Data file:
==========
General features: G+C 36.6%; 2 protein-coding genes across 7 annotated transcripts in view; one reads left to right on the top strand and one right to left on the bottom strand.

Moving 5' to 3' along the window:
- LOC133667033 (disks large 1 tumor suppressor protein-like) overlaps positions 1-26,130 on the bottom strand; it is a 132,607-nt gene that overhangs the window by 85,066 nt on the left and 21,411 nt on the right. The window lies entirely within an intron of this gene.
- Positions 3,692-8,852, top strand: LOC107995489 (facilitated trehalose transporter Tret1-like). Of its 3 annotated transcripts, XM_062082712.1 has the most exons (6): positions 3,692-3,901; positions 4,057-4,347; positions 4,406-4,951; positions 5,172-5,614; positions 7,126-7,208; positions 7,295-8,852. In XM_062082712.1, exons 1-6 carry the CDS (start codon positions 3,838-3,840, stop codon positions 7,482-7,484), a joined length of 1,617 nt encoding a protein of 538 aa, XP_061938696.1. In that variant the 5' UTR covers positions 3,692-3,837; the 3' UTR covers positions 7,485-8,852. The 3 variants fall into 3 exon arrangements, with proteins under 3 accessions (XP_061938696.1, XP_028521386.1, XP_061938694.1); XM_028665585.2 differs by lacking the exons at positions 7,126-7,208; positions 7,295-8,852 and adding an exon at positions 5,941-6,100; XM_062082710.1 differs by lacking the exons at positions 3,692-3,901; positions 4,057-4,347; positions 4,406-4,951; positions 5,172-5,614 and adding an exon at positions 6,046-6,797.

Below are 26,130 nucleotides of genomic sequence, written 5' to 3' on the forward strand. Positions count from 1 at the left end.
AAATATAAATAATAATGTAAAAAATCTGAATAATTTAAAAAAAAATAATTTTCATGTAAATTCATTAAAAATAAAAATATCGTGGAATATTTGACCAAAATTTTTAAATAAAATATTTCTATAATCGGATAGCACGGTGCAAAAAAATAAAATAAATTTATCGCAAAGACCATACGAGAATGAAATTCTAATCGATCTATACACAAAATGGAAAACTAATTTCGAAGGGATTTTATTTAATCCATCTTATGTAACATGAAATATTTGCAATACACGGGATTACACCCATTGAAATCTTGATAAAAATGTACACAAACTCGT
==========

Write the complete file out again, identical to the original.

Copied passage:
General features: G+C 36.6%; 2 protein-coding genes across 7 annotated transcripts in view; one reads left to right on the top strand and one right to left on the bottom strand.

Moving 5' to 3' along the window:
- LOC133667033 (disks large 1 tumor suppressor protein-like) overlaps positions 1-26,130 on the bottom strand; it is a 132,607-nt gene that overhangs the window by 85,066 nt on the left and 21,411 nt on the right. The window lies entirely within an intron of this gene.
- Positions 3,692-8,852, top strand: LOC107995489 (facilitated trehalose transporter Tret1-like). Of its 3 annotated transcripts, XM_062082712.1 has the most exons (6): positions 3,692-3,901; positions 4,057-4,347; positions 4,406-4,951; positions 5,172-5,614; positions 7,126-7,208; positions 7,295-8,852. In XM_062082712.1, exons 1-6 carry the CDS (start codon positions 3,838-3,840, stop codon positions 7,482-7,484), a joined length of 1,617 nt encoding a protein of 538 aa, XP_061938696.1. In that variant the 5' UTR covers positions 3,692-3,837; the 3' UTR covers positions 7,485-8,852. The 3 variants fall into 3 exon arrangements, with proteins under 3 accessions (XP_061938696.1, XP_028521386.1, XP_061938694.1); XM_028665585.2 differs by lacking the exons at positions 7,126-7,208; positions 7,295-8,852 and adding an exon at positions 5,941-6,100; XM_062082710.1 differs by lacking the exons at positions 3,692-3,901; positions 4,057-4,347; positions 4,406-4,951; positions 5,172-5,614 and adding an exon at positions 6,046-6,797.

Below are 26,130 nucleotides of genomic sequence, written 5' to 3' on the forward strand. Positions count from 1 at the left end.
AAATATAAATAATAATGTAAAAAATCTGAATAATTTAAAAAAAAATAATTTTCATGTAAATTCATTAAAAATAAAAATATCGTGGAATATTTGACCAAAATTTTTAAATAAAATATTTCTATAATCGGATAGCACGGTGCAAAAAAATAAAATAAATTTATCGCAAAGACCATACGAGAATGAAATTCTAATCGATCTATACACAAAATGGAAAACTAATTTCGAAGGGATTTTATTTAATCCATCTTATGTAACATGAAATATTTGCAATACACGGGATTACACCCATTGAAATCTTGATAAAAATGTACACAAACTCGT